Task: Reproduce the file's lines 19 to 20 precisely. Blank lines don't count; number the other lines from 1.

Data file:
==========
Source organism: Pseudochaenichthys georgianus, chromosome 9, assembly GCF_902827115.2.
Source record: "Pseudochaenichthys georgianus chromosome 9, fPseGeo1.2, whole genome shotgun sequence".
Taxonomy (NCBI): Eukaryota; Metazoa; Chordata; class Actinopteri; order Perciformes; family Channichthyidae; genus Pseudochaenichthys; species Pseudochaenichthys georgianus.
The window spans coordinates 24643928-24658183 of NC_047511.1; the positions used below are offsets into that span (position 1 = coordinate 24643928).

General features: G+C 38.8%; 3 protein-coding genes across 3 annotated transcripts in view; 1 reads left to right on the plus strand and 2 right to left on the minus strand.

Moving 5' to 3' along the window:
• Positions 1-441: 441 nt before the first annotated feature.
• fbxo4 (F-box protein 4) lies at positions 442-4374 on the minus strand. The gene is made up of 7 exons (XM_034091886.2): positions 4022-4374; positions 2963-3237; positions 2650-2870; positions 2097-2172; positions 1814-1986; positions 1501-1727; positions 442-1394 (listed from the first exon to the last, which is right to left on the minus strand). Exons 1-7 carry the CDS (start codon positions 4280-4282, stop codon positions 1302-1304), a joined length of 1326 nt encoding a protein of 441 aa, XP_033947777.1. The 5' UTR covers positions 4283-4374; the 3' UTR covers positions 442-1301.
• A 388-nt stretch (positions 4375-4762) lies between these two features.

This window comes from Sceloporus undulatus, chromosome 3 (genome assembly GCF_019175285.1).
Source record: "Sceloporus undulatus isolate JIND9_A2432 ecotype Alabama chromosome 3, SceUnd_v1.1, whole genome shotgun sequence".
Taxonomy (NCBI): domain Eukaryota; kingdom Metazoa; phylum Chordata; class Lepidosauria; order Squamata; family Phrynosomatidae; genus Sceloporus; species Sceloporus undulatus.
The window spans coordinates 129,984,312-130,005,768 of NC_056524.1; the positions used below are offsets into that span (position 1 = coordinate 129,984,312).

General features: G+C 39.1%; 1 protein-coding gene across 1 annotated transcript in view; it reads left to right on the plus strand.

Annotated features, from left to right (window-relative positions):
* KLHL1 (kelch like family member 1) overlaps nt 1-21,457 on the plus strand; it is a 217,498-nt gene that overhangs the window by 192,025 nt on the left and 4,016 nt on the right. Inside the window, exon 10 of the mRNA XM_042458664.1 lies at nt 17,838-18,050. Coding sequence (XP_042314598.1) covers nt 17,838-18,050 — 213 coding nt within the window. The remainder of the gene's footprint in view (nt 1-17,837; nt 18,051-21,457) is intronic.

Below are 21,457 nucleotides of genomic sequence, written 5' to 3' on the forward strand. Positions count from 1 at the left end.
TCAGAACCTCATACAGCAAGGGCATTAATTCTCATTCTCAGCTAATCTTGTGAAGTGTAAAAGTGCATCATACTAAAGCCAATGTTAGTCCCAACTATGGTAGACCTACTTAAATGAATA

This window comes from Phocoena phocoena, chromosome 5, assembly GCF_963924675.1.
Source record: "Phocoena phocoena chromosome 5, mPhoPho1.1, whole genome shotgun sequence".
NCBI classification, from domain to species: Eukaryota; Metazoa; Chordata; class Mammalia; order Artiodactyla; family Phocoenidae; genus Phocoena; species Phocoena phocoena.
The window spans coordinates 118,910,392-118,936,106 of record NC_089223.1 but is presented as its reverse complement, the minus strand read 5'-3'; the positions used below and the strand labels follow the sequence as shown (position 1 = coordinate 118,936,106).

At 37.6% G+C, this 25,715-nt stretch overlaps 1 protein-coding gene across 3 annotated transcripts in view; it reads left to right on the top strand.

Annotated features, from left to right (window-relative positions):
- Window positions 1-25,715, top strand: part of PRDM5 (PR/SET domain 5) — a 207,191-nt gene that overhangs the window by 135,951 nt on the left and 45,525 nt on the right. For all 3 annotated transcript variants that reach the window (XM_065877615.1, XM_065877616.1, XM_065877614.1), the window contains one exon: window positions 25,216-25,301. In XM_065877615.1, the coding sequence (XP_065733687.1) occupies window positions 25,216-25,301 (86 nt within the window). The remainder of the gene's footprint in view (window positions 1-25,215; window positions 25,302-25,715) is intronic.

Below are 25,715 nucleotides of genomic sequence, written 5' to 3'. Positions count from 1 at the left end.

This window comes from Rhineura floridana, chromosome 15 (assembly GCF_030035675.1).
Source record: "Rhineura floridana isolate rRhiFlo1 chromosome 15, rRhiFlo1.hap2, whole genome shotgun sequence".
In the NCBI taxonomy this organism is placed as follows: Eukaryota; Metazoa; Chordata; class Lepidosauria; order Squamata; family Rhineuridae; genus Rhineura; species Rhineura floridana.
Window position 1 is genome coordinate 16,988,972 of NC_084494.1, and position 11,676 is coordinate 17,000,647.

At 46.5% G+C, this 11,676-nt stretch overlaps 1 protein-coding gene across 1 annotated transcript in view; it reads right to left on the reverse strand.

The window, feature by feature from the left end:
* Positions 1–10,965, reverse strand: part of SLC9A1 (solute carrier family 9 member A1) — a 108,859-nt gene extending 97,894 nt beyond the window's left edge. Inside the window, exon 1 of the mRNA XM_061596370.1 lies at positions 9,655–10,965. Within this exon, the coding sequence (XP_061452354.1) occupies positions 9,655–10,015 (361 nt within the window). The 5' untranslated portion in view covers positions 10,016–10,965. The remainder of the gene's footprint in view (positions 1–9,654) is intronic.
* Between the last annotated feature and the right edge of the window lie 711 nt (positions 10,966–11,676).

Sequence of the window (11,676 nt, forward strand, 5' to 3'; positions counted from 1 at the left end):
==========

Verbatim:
This window comes from Phocoena phocoena, chromosome 5, assembly GCF_963924675.1.
Source record: "Phocoena phocoena chromosome 5, mPhoPho1.1, whole genome shotgun sequence".